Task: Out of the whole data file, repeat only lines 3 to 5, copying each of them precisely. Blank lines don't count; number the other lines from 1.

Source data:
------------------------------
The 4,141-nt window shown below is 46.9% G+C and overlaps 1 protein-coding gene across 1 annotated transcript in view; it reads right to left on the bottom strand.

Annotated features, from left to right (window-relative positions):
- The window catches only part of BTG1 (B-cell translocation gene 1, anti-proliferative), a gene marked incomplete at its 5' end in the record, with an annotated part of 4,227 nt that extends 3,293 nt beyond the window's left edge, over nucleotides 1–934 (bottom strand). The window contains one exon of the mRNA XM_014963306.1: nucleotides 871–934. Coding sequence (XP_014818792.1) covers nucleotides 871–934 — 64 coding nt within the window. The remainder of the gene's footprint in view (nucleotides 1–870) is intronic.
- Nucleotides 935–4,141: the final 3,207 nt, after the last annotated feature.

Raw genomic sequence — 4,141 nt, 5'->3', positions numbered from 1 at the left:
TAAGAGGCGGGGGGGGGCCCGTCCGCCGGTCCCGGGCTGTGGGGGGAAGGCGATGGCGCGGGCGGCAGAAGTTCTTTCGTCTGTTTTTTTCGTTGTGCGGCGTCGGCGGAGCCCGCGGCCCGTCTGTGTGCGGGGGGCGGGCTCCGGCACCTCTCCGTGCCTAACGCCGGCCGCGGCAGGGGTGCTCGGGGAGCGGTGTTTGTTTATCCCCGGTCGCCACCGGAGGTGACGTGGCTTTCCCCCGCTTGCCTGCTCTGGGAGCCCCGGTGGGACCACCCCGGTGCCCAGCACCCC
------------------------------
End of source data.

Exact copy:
- The window catches only part of BTG1 (B-cell translocation gene 1, anti-proliferative), a gene marked incomplete at its 5' end in the record, with an annotated part of 4,227 nt that extends 3,293 nt beyond the window's left edge, over nucleotides 1–934 (bottom strand). The window contains one exon of the mRNA XM_014963306.1: nucleotides 871–934. Coding sequence (XP_014818792.1) covers nucleotides 871–934 — 64 coding nt within the window. The remainder of the gene's footprint in view (nucleotides 1–870) is intronic.
- Nucleotides 935–4,141: the final 3,207 nt, after the last annotated feature.

Raw genomic sequence — 4,141 nt, 5'->3', positions numbered from 1 at the left: